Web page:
Eventually that resulted in a very sloppy sweep into mount, which I suspect was only possibly due to the weight difference. Dropping into my preferred low mount with grapevines, I had a go at the Ezequiel. He could see it coming, and prevented me from properly blocking off his carotoid with my gi sleeve. I switched back, then worked to technical mount, looking for more chokes. Again, he defended well, so I couldn't work the grips I wanted. I could possibly have gone for an armbar, but I was hesitant as in that position, I thought he'd have too much room to escape. In retrospect, I probably should have gone for it anyway, after attempting those chokes for a while.


4 comments:

  1. I don't know, Can, sometimes it's better not to go for the submission. If you thought you'd lose mount, then I think you made the right choice. If it wasn't times, something more secure would have eventually come up.

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  2. In a tournament, yes, but I don't think it is the approach I should be following in training, especially with a lower belt. Much better to try it, fail, then work out what went wrong and try again.

    A slight mental block I need to overcome, as I've lost position due to armbar attempts before. Only way to stop leaving them space to escape is to keep on trying it, gradually ironing out the kinks. ;)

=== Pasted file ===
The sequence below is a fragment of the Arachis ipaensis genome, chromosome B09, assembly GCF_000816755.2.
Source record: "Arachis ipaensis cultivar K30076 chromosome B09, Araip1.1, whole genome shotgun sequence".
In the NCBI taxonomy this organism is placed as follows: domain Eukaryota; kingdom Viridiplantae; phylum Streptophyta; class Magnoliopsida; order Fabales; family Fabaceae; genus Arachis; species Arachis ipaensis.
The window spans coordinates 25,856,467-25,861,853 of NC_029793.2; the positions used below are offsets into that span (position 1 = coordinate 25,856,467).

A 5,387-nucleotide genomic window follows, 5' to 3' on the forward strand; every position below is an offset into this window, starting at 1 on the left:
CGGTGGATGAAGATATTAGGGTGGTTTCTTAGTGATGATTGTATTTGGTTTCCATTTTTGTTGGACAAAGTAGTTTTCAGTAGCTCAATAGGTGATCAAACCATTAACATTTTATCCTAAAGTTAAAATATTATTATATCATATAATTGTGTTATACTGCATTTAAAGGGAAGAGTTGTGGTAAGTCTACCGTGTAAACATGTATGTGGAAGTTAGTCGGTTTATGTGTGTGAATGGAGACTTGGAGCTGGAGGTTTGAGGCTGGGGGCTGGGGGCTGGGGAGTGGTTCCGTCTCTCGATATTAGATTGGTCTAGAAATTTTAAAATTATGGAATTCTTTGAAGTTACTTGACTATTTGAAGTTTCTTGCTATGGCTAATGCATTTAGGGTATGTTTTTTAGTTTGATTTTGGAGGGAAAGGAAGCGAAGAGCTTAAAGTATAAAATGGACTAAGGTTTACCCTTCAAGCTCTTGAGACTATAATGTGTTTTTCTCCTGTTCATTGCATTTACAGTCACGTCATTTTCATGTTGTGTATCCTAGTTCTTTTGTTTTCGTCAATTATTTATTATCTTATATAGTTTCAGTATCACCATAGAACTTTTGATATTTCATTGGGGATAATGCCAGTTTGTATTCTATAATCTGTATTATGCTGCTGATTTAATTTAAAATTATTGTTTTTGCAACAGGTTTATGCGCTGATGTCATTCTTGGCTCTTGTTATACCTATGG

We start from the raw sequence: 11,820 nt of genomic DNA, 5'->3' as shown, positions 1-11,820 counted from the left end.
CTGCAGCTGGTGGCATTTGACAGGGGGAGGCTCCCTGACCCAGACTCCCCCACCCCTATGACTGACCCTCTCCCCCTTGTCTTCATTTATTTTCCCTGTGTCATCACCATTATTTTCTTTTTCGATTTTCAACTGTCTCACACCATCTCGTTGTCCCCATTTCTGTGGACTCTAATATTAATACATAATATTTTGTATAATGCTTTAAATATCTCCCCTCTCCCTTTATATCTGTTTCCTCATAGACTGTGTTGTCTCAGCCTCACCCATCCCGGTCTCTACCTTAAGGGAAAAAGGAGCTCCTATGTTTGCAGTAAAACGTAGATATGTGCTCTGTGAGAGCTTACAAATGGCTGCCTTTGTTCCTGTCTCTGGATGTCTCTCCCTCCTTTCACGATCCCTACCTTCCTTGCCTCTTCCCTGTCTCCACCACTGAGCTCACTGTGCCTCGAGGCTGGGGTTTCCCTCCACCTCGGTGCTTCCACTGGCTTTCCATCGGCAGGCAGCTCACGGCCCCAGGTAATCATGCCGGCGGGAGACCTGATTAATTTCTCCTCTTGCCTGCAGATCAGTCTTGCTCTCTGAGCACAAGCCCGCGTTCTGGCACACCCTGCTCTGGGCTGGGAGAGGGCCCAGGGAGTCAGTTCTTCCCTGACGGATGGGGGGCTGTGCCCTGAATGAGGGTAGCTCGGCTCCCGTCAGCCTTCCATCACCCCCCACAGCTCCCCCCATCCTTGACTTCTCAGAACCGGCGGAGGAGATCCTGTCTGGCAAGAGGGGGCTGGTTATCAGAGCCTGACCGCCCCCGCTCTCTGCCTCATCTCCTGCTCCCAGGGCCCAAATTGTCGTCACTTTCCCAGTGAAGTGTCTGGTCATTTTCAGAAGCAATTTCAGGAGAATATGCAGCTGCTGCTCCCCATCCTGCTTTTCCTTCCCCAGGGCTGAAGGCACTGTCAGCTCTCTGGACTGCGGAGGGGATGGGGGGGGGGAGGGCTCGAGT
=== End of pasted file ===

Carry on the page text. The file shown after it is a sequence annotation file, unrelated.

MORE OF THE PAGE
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  3. I use combat base all the time and every now and again people have swept me using the Roger sweep but it was only last week or so that Kevin did it to me and he told me it was called the Roger sweep - that was the first time I heard it called that. I guess I should pay more attention to Roger's fights on youtube.
    Anyway tried it for the first time tonight and had an epic fail (he was a purple belt mind).

    Oh yeah, have you heard of the 'Sandy sweep'? I think that's what Nick calls it. Like pendulum or flower but you plant your sleeve gripping side foot firmly beside uke's knee to stop him basing out. Again, can also do variations in grip etc to obtain other submissions or positions.

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  4. Can't say I've heard of the 'Sandy sweep', but it wouldn't surprise me at all if that was down to the usual problem of BJJ terminology.

    I've said it before, but I really wish BJJ had a straightforward naming convention for techniques like judo. Makes me jealous that a judoka can go to any judo school in the world, talk about any judo technique she wants, and everyone else will immediately know exactly what she's talking about. ;)

    ReplyDelete